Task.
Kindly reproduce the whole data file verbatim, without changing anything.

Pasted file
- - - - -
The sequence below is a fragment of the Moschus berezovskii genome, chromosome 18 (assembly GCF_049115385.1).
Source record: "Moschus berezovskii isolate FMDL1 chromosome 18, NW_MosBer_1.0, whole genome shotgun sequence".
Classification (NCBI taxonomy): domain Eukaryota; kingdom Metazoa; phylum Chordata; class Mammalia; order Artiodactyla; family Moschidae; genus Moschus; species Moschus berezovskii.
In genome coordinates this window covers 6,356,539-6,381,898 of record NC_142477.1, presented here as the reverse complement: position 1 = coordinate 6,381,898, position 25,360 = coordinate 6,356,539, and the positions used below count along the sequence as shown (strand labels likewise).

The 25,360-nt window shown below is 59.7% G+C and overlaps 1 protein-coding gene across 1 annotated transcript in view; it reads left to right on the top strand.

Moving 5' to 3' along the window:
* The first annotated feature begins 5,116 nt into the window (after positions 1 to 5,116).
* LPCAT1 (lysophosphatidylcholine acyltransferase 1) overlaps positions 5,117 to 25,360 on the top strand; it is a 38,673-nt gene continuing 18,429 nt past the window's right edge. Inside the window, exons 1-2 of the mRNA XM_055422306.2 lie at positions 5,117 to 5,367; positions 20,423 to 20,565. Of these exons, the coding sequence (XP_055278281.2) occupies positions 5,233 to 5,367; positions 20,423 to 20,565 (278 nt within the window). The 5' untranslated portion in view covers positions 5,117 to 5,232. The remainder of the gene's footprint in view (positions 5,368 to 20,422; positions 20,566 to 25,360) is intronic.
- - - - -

The sequence below is a fragment of the Moschus berezovskii genome, chromosome 18 (assembly GCF_049115385.1).
Source record: "Moschus berezovskii isolate FMDL1 chromosome 18, NW_MosBer_1.0, whole genome shotgun sequence".
Classification (NCBI taxonomy): domain Eukaryota; kingdom Metazoa; phylum Chordata; class Mammalia; order Artiodactyla; family Moschidae; genus Moschus; species Moschus berezovskii.
In genome coordinates this window covers 6,356,539-6,381,898 of record NC_142477.1, presented here as the reverse complement: position 1 = coordinate 6,381,898, position 25,360 = coordinate 6,356,539, and the positions used below count along the sequence as shown (strand labels likewise).

The 25,360-nt window shown below is 59.7% G+C and overlaps 1 protein-coding gene across 1 annotated transcript in view; it reads left to right on the top strand.

Moving 5' to 3' along the window:
* The first annotated feature begins 5,116 nt into the window (after positions 1 to 5,116).
* LPCAT1 (lysophosphatidylcholine acyltransferase 1) overlaps positions 5,117 to 25,360 on the top strand; it is a 38,673-nt gene continuing 18,429 nt past the window's right edge. Inside the window, exons 1-2 of the mRNA XM_055422306.2 lie at positions 5,117 to 5,367; positions 20,423 to 20,565. Of these exons, the coding sequence (XP_055278281.2) occupies positions 5,233 to 5,367; positions 20,423 to 20,565 (278 nt within the window). The 5' untranslated portion in view covers positions 5,117 to 5,232. The remainder of the gene's footprint in view (positions 5,368 to 20,422; positions 20,566 to 25,360) is intronic.